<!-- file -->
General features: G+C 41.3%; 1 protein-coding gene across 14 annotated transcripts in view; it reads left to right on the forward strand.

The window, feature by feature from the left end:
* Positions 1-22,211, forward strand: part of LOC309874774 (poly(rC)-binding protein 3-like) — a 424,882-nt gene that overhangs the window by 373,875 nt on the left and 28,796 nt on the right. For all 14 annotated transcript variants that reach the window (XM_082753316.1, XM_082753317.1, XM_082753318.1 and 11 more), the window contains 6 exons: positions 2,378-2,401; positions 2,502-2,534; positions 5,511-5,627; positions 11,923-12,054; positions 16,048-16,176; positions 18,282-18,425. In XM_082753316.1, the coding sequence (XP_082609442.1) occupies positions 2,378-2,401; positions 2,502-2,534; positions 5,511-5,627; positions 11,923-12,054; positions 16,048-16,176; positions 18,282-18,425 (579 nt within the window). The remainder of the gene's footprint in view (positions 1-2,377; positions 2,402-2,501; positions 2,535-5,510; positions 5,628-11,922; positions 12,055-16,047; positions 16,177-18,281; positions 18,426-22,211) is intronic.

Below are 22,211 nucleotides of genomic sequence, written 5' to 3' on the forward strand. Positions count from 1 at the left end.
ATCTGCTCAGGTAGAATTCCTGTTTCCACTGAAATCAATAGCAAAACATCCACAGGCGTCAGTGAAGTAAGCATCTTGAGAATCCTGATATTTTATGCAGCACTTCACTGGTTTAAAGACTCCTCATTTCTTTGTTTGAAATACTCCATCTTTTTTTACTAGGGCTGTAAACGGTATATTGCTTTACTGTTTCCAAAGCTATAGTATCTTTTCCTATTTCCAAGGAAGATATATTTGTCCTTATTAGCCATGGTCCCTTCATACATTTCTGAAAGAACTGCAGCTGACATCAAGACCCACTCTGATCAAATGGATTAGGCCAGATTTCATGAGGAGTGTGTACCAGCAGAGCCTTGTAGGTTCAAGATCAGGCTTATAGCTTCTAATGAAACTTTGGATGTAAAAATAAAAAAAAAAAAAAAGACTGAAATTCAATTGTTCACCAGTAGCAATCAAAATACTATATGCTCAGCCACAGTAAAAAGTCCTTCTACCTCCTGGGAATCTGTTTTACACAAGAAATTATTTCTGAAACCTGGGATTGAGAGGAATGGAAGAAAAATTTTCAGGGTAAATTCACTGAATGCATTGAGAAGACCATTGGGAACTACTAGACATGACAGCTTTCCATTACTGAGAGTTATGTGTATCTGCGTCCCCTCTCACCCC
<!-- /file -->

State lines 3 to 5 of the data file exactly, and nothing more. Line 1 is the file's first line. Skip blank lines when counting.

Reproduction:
* Positions 1-22,211, forward strand: part of LOC309874774 (poly(rC)-binding protein 3-like) — a 424,882-nt gene that overhangs the window by 373,875 nt on the left and 28,796 nt on the right. For all 14 annotated transcript variants that reach the window (XM_082753316.1, XM_082753317.1, XM_082753318.1 and 11 more), the window contains 6 exons: positions 2,378-2,401; positions 2,502-2,534; positions 5,511-5,627; positions 11,923-12,054; positions 16,048-16,176; positions 18,282-18,425. In XM_082753316.1, the coding sequence (XP_082609442.1) occupies positions 2,378-2,401; positions 2,502-2,534; positions 5,511-5,627; positions 11,923-12,054; positions 16,048-16,176; positions 18,282-18,425 (579 nt within the window). The remainder of the gene's footprint in view (positions 1-2,377; positions 2,402-2,501; positions 2,535-5,510; positions 5,628-11,922; positions 12,055-16,047; positions 16,177-18,281; positions 18,426-22,211) is intronic.

Below are 22,211 nucleotides of genomic sequence, written 5' to 3' on the forward strand. Positions count from 1 at the left end.
ATCTGCTCAGGTAGAATTCCTGTTTCCACTGAAATCAATAGCAAAACATCCACAGGCGTCAGTGAAGTAAGCATCTTGAGAATCCTGATATTTTATGCAGCACTTCACTGGTTTAAAGACTCCTCATTTCTTTGTTTGAAATACTCCATCTTTTTTTACTAGGGCTGTAAACGGTATATTGCTTTACTGTTTCCAAAGCTATAGTATCTTTTCCTATTTCCAAGGAAGATATATTTGTCCTTATTAGCCATGGTCCCTTCATACATTTCTGAAAGAACTGCAGCTGACATCAAGACCCACTCTGATCAAATGGATTAGGCCAGATTTCATGAGGAGTGTGTACCAGCAGAGCCTTGTAGGTTCAAGATCAGGCTTATAGCTTCTAATGAAACTTTGGATGTAAAAATAAAAAAAAAAAAAAAGACTGAAATTCAATTGTTCACCAGTAGCAATCAAAATACTATATGCTCAGCCACAGTAAAAAGTCCTTCTACCTCCTGGGAATCTGTTTTACACAAGAAATTATTTCTGAAACCTGGGATTGAGAGGAATGGAAGAAAAATTTTCAGGGTAAATTCACTGAATGCATTGAGAAGACCATTGGGAACTACTAGACATGACAGCTTTCCATTACTGAGAGTTATGTGTATCTGCGTCCCCTCTCACCCC